Unfortunately, when Ventlos-as-Praedo gets Rollin alone, he knocks him out — and then he Rollins Rollin!  He makes a quick mask and takes over Rollin’s identity as the doctor (though he doesn’t know the doctor is already a fake).  For no good reason, he leaves Rollin unconscious rather than killing him as he did Praedo.  Other than that, it’s a cool twist — instead of seeing Rollin disguise himself as someone else, we see an enemy disguise himself as Rollin, leaving our heroes unaware.  But only briefly.  Jim promptly notices that “Rollin” is acting strange, and when he approaches and whispers Rollin’s name, it surprises Ventlos, tipping Jim off that this isn’t Rollin.  He fights off Ventlos and warns the others, saving Rojak.  But Ventlos flees into the fuel room and screws up the mixture so it will explode.  Since TV physics apply, it’s possible for the scientist to calculate that they have exactly 7 minutes until it blows — which, by an astonishing coincidence, will be 3 PM on the dot.  An evacuation begins, but Jim knocks out Ziegler and locks the main enemy scientist in the lab/cell with the missile plans.  Jim, Cinnamon, and the recovered Rollin get away with Rojak and try to get out in the missile’s special elevator before the kaboom happens.  It’s a long, slow sequence as the elevator and the fuel sensor gauges climb and climb and climb and (yawn) climb some more.  But it culminates in some very big bangs, an orgy of explosions that continues until the final shot of the heroes driving away.  (And yes, we do get a shot of them running from an explosion behind them.)

Overall, this was a good one, with a marvelous twist of having an enemy agent working against the team and using their own methods to pursue his own antagonistic goals.  The episode is full of masks and disguises — Ventlos as Praedo, Cinnamon as Anna, Ventlos as Rollin.  (I’m beginning to wonder why, in this world where spies use masks all the time, security people don’t routinely pull at people’s necks to see if their faces will come off.  Even the most paranoid bad guys who insist on thoroughly searching everyone never think to check for masks or wigs.)  It’s got some excellent direction and cinematography, notably the doubling of Jack Donner (and another seamless in-camera shot that pans from Donner in the mirror starting to pull his mask off to Ventlos’s portrayer Ray Baxter finishing the removal, done in a single take by having the actors positioned just right).  It’s got a partly new score by Richard Markowitz, and the original music is more distinctive and interesting than Markowitz’s previous M:I scores, even sounding a bit Gerald Fried-esque in the under-credits sequence of Part 1.

It does have a few drawbacks, though.  On top of the problems I’ve mentioned, it’s awfully padded, with a lot of scenes dragging on interminably.  There’s more than a single episode’s worth of story here, but not enough to fill two.  They could’ve filled the episode out more by developing the characters further instead of just padding the scenes.  True, the show rarely delved into the main characters, but it could’ve explored Rojak, Anna, and the antagonists more.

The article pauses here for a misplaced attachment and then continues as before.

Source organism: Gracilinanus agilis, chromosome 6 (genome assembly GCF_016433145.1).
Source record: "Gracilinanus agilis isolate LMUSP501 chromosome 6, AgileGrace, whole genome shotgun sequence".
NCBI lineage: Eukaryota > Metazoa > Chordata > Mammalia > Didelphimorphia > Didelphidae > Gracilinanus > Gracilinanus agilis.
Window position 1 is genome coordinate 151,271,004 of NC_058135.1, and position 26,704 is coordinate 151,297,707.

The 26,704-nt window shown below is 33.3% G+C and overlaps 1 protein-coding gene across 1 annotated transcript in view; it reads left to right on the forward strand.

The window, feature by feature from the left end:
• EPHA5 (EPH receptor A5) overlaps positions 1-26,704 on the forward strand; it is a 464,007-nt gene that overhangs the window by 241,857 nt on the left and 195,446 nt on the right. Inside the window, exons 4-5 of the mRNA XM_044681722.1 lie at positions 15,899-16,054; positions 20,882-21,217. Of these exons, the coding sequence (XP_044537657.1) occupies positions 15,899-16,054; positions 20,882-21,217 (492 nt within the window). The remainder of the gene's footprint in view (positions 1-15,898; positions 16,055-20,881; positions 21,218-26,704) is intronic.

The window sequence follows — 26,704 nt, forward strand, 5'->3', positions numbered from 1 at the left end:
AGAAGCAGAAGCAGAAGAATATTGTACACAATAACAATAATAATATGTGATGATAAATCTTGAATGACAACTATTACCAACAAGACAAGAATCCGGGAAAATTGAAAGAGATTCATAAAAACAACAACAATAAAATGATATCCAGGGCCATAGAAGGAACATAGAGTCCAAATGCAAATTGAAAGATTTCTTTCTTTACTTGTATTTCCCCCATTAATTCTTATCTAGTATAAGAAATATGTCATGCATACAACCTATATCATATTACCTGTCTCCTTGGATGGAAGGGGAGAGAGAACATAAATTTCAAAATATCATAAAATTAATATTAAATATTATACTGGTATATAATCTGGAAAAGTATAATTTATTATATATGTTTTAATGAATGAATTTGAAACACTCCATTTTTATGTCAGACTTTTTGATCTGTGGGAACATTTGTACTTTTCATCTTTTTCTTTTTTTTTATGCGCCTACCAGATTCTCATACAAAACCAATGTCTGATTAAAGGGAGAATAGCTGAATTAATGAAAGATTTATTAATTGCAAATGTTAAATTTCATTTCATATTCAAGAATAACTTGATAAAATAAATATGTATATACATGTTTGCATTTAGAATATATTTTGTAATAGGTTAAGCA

Also, there seems to be a mini-theme developing lately, first in “The Glass Cage” and now here, of putting Cinnamon in situations where she must be thoroughly searched — by men, apparently — to get into a high-security installation.  Here it happens to her twice, first as the impostor, then as Anna (the same fake first name she used in “The Glass Cage,” by the way).  Of course it’s entirely off-camera, but that’s just what makes me wonder if there wasn’t some kind of sexual innuendo intended.

Still, drawbacks aside, this 2-parter is one of the strongest installments of the season to date.

“Nitro”: The briefing, oddly, is on a microfilm reel in an office somewhere.  A microfilm reel with a soundtrack?  And while we see Jim turning the handle continuously to play the audio, the faces are shown frame-by-frame.  Weird.  Anyway, the mission is to stop a warmongering general named Zek (Titos Vandis) in a Middle Eastern country from scuttling the peace treaty between his king and a neighboring country, something he plans to do by blowing up the Government House when the king is in it announcing the treaty, then leaving evidence to pin the bombing on the other nation.  We get a dossier sequence to show that Jim has recruited the help of an official in the king’s government, General Tamaar (Dick Latessa).

The plan is to have Rollin impersonate a mysterious terrorist named Hakim, a bomber who favors using nitroglycerine despite its extreme volatility.  Zek and his accomplice Najiid (Sandor Szabo), owner of an explosives factory, have hired Skora (Mark Lenard) to blow up the building with cordite.  The team abducts Skora and knocks him out.  Then Rollin-as-Hakim breaks into Najiid’s explosives factory to steal some nitroglycerine, a very delicate and risky operation.  (Barney infiltrated the factory to reprogram their computers to open the vault and shut down the alarms.)  He and Willy get away in a truck, but a bullet fired by the guards grazes the brake line.  Rollin disguises himself as Skora and disguses the unconscious Skora as Hakim.  He tells Zek that the cordite plan won’t work due to the geology under the building.  So they need a backup plan.